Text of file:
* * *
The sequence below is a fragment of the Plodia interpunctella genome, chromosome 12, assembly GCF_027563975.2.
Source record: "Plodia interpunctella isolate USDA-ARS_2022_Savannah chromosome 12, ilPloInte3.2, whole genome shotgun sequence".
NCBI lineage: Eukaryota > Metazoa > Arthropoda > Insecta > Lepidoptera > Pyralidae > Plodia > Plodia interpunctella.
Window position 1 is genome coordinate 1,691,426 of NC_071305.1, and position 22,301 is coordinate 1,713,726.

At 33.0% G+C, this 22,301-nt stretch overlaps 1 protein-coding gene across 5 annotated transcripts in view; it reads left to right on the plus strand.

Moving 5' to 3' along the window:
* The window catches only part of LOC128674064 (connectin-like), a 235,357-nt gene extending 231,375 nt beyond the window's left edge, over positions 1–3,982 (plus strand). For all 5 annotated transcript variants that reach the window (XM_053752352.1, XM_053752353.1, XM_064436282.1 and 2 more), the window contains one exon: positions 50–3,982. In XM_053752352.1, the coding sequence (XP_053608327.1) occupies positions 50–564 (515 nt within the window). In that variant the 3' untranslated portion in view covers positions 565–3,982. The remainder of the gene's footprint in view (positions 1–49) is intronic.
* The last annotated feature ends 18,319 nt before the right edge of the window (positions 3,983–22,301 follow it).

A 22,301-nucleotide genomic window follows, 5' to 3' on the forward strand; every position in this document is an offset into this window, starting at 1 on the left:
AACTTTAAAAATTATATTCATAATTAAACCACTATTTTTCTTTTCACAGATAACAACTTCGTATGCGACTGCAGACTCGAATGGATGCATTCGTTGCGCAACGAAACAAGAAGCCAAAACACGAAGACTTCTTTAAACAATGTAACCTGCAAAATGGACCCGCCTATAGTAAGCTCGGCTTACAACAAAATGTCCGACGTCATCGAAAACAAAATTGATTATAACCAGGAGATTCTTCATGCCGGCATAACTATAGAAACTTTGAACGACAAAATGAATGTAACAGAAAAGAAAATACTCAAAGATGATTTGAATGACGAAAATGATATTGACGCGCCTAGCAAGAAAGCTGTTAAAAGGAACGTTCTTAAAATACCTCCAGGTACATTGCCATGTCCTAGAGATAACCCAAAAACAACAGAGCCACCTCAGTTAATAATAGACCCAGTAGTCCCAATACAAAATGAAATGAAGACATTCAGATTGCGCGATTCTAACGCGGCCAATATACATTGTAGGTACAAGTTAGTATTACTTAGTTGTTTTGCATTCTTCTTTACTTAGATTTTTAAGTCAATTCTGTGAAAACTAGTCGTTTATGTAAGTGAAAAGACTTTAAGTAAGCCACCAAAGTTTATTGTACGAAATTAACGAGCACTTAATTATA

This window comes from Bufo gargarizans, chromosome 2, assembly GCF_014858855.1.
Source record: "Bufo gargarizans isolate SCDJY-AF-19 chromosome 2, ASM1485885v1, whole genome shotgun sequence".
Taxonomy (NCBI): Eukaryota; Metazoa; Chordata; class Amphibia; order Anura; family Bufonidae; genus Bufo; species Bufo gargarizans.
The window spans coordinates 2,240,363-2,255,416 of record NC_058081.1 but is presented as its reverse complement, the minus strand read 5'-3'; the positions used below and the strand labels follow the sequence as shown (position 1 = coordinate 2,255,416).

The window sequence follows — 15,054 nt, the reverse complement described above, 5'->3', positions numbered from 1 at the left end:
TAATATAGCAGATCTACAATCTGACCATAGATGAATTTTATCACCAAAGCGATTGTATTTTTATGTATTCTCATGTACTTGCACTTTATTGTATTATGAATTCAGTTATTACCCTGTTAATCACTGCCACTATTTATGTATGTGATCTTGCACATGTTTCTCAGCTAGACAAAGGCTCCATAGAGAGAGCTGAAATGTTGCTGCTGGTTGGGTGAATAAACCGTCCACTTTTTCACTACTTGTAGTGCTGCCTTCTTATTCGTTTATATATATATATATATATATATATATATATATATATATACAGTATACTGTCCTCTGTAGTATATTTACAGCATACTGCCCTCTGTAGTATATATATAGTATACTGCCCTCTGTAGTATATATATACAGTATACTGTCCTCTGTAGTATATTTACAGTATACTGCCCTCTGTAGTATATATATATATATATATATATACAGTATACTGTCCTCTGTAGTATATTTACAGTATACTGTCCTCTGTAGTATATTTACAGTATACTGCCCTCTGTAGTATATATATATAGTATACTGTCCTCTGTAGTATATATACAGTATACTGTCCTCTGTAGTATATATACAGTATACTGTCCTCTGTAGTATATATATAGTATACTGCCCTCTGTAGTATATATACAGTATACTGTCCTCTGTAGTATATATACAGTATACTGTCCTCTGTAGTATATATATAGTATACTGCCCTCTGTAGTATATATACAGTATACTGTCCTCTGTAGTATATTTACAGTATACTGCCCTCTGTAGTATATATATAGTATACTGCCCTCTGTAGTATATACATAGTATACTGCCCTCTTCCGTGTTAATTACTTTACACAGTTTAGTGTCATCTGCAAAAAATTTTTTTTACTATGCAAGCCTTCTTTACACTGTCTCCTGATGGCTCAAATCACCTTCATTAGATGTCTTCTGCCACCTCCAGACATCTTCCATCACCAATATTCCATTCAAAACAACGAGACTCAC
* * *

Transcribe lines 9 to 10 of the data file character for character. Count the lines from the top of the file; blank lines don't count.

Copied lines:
A 22,301-nucleotide genomic window follows, 5' to 3' on the forward strand; every position in this document is an offset into this window, starting at 1 on the left:
AACTTTAAAAATTATATTCATAATTAAACCACTATTTTTCTTTTCACAGATAACAACTTCGTATGCGACTGCAGACTCGAATGGATGCATTCGTTGCGCAACGAAACAAGAAGCCAAAACACGAAGACTTCTTTAAACAATGTAACCTGCAAAATGGACCCGCCTATAGTAAGCTCGGCTTACAACAAAATGTCCGACGTCATCGAAAACAAAATTGATTATAACCAGGAGATTCTTCATGCCGGCATAACTATAGAAACTTTGAACGACAAAATGAATGTAACAGAAAAGAAAATACTCAAAGATGATTTGAATGACGAAAATGATATTGACGCGCCTAGCAAGAAAGCTGTTAAAAGGAACGTTCTTAAAATACCTCCAGGTACATTGCCATGTCCTAGAGATAACCCAAAAACAACAGAGCCACCTCAGTTAATAATAGACCCAGTAGTCCCAATACAAAATGAAATGAAGACATTCAGATTGCGCGATTCTAACGCGGCCAATATACATTGTAGGTACAAGTTAGTATTACTTAGTTGTTTTGCATTCTTCTTTACTTAGATTTTTAAGTCAATTCTGTGAAAACTAGTCGTTTATGTAAGTGAAAAGACTTTAAGTAAGCCACCAAAGTTTATTGTACGAAATTAACGAGCACTTAATTATA